A while back, when I was learning to use my new music software, I wrote three shorts. There are less about the song than the sounds. Still I think they are worth sharing.
You can find more on my music page.
I spent some time listening to some of the new music offered by RCRD LBL and found a few tunes I thought were worth sharing.
The first song is by The Secret Machines. I already have one of their releases, Ten Silver Drops which has the fantastic single Alone, Jealous, and Stoned (you can listen to it on their MySpace page). Their new single, Dreaming of Dreaming, is more psychedelic than the previous stuff I’ve heard from them and is still of very high quality. Download it and let me know what you think of it.
The next two songs are by a five-piece band based in Brooklyn that calls themselves Freshkills. Their music is alternative rock with a bit of an edge. I’m particularly taken with their production aesthetic. They use two distorted guitars, one panned hard left, the other hard right. One plays long riffs with lower notes and tame distortion while the other plays shorter, higher-pitched riffs with a distortion that makes it sound almost chaotic.
Freshkills have three songs posted on RCRD LBL. I recommend I Quit Smoking and I Know I Know (downloadable). Both songs are quite good but more importantly both suggest that this band has some amazing potential. I’ll likely purchase their new, self-titled release when it becomes available on September 2nd in hopes of discovering a hidden gem.
Also of note are You by acoustic rock group Two Sheds, alt-country song New Years (language warning) by The John Henrys, and the “B-Town” remix of Raised by Wolves by Cansecos. All three of these are available for download as well.
Here’s a song I wrote and recorded a few years back. It’s called Forward Arrow. It’s mostly me (I even ‘sing’ in one part of it), though I did get some guitar and vocal material from Chopdeli. It’s a slightly experimental electronica. I’m interested on your feedback, good or bad. Give it a listen and let me know what you think.
Thanks to Jason Bently, host of my favorite radio program, Metropolis, on KCRW, I’ve found a great resource for new free music. It’s called RCRD LBL (‘Record Label’ without any vowels). What is RCRD LBL you ask? Here’s how they describe themselves:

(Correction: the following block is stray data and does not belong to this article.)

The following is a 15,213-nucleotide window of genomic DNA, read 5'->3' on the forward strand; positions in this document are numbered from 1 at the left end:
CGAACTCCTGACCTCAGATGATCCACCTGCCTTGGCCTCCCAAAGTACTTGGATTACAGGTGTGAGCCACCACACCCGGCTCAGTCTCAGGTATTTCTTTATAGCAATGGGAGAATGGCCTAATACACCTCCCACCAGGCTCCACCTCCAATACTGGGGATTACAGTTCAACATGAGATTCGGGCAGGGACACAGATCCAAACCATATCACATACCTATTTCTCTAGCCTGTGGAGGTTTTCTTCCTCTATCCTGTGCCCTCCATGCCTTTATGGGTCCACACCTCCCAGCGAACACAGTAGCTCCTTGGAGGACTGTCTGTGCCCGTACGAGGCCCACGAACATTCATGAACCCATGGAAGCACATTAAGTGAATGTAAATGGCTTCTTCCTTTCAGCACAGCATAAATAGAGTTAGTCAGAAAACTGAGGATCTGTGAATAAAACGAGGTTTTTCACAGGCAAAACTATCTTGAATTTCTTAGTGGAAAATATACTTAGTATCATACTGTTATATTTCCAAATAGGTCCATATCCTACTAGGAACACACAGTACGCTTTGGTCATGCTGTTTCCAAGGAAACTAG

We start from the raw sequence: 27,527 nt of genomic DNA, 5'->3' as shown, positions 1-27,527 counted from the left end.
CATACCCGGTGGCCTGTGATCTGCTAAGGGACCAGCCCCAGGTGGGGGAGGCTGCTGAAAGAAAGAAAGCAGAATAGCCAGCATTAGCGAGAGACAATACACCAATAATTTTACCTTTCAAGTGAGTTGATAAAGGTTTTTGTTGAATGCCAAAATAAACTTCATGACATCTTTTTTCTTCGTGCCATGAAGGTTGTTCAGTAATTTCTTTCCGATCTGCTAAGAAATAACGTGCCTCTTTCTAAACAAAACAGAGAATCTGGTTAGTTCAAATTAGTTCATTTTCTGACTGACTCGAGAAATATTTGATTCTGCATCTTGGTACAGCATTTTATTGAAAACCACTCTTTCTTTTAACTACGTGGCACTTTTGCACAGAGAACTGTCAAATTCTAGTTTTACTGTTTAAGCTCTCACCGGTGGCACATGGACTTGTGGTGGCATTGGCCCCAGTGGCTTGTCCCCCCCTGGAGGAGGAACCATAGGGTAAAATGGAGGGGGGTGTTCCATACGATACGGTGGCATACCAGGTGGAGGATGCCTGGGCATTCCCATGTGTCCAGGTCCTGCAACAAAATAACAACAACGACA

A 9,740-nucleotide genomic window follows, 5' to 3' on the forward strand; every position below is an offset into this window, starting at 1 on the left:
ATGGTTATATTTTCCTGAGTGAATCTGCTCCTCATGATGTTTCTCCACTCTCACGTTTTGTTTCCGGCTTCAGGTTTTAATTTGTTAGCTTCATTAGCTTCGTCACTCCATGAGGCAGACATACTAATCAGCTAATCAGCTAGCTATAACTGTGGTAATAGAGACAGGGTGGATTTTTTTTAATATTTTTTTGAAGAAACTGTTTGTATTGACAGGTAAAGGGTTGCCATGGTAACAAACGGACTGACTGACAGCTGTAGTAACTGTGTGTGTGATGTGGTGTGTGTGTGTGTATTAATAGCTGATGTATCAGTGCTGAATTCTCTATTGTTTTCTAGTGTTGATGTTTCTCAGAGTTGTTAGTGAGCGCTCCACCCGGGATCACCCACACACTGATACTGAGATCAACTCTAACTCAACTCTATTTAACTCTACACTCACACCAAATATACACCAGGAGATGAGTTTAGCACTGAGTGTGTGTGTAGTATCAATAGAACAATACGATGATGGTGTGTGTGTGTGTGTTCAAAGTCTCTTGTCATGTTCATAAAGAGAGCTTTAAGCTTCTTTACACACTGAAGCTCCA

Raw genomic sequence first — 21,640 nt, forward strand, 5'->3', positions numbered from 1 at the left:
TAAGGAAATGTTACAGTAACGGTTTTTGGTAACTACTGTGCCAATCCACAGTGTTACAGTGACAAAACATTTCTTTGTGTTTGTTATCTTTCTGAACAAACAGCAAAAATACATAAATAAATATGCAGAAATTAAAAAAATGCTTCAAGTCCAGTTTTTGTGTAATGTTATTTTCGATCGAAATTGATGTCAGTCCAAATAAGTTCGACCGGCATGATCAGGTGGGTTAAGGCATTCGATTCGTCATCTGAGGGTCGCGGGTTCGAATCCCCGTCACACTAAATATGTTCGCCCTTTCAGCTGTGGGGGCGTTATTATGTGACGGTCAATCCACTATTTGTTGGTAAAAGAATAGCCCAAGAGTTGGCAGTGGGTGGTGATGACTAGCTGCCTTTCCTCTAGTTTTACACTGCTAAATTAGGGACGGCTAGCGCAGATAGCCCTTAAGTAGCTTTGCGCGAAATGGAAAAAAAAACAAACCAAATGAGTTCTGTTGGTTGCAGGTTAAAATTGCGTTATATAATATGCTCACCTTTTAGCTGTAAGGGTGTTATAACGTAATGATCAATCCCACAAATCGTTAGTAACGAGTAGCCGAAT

RCRD LBL is an online record label releasing exclusive and completely free music from emerging and established artists. In addition to our in-house label, our network includes a roster of independent record labels offering free MP3 downloads and multimedia content.
It’s organized like a multimedia blog. You can view music videos and listen to great music. You can even download many songs. I spent a few hours this morning downloading and listening to some of their archives and found over 30 great songs! They have a wide variety of styles but one thing all the songs seem to have in common – quality. Here are some of my suggestions:
I was catching up on my podcasts that I had missed while traveling. The last one I listened to before I left work on Friday was one of my favorites: World Cafe: Next. This podcast features two full songs and short bio of an up-and-coming artist or group. It’s usually good music… this time it was amazing.
The featured artist this week was Yeasayer, a Brooklyn group that released their first album All Hour Cymbals this past October. David Dye, host of World Cafe, described them as “… inspired by the multi-ethnic layering of people like David Byrne and Peter Gabriel and they are not adverse to the odd ecstatic experience as well.” What he doesn’t mention is that they also have strong electronica influences, which makes all the difference for me.
The two songs from the podcast were “Sunrise” and “2080″, both of which are available on their website as free downloads. The later blew me away. The song is dripping with beauty and talent. It’s become quite rare when a song can elicit such a strong emotional reaction from me. I don’t expect the song to have the same impact on anyone else as music is an intensely personal experience . Also, there are some aspects of the song that suite my peculiar tastes (3/4 time, melodic bass, and clean, picked guitar), but I must share regardless. Songs like “2080″ are precisely why I constantly seek out new music. Give both a listen (they are free, after all).Â Enjoy!
November’s second TITMT is available on The Art of Getting By. The author, Janet, is a huge music fan just as many of you are and, indeed, I am. So she posted another music-themed question.
“What are some of your favorite albums?”
Wow. Where to begin? My favorite is probably Priest=Aura by The Church. That shouldn’t come as surprise to anyone. Here is a list of a few more: